Jones said another key part of economic development is access to modern high-speed internet. She said she supports ongoing efforts to try to expand broadband access across the county.

Jones said the broadband is a critical one for her due to the fact that not all school students have access to the same internet speeds. With some school work necessitating online tools, all students need access to quality internet, she said.

“It’s pretty difficult to require students to do homework on their Chromebooks, but then not have internet at home,” she said.

She described broadband access as “just common sense.”

One subject where Jones and Sheppard disagree on is taxes.

Sheppard has been a staunch conservative when it comes to calls to raise taxes. Earlier this year, he was alone in floating the idea of lowering the county’s 89-cent tax rate by a few cents to help some taxpayers better deal with the effect of reassessment.

Reassessment, which occurs every four years in Montgomery County, is when the locality re-evaluates the value of all taxable properties. The county’s reassessment went up by an average of 8%, which meant property taxes would generally go up without the need of a tax rate increase.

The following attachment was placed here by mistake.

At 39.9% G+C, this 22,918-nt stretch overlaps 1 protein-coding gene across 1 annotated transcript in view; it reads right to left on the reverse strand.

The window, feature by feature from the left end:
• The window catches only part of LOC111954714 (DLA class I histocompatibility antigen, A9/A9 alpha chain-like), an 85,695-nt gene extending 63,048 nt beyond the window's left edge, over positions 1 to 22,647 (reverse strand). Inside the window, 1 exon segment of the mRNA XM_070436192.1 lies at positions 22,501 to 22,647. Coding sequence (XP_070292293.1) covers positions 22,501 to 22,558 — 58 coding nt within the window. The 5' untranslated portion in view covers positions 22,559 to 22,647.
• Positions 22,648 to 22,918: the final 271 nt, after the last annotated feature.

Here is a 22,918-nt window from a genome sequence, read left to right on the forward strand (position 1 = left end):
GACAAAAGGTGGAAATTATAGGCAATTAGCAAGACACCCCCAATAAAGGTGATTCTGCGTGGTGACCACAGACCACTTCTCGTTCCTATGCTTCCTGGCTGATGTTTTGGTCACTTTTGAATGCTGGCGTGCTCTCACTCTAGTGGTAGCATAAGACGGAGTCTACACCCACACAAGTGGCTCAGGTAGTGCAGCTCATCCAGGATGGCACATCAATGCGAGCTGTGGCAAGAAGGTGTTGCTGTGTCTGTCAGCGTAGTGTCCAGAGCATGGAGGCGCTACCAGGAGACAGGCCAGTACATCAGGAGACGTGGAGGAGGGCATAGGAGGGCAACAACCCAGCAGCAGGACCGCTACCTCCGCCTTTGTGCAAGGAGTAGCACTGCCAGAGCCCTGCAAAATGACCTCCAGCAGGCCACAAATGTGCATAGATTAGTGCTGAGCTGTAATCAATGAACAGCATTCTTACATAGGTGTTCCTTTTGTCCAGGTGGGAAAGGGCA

Sheppard said one of his primary concerns when it comes to taxes is residents who live on fixed incomes.

“Things have changed so much for people who grew up here,” he said, referring to residents who are not university professors and don’t hold more expandable salaries.

Jones, however, said raising taxes is sometimes unavoidable when considering the county’s complex needs.

“Nobody wants to raise taxes, but we have to be proactive, not reactive.”

Jones said she believes a good way to help the county meet its myriad of financial demands is possibly trying to raise the tax rate by just a cent every other year.

Sheppard, however, said there are a few ways to raise tax revenue without necessarily raising individual property tax bills. He said additional tax revenue can come from the growth of housing. He said the county also needs to keep pressing the Virginia Tech Foundation on its properties, many of which are allowed by the state to pay reduced property taxes.

Jones also openly addressed a felony conviction in her past.

In February 1987, Jones pleaded guilty to grand larceny for welfare fraud, according to Montgomery County Circuit Court records. Jones obtained $328 in assistance from the county’s social services department by means of willfully false statements or representations, according to the grand jury charge.

Jones spent roughly three years on probation.

She said she was facing a great deal of hardships at the time. She said she was pregnant and had to provide for two additional children in the home.

She also said the issue was tied to her simply not reporting her income on time.

“When I say I know what dirt poor is, I know what dirt poor is,” she said in a past interview.

Jones, however, said she doesn’t believe that part of her life affects her current image.

“People who know me, know I’m an honest person,” she said. “The circumstances of my life at that time, not having a telephone … It was just something that happened. I owned up to it. I paid my restitution.”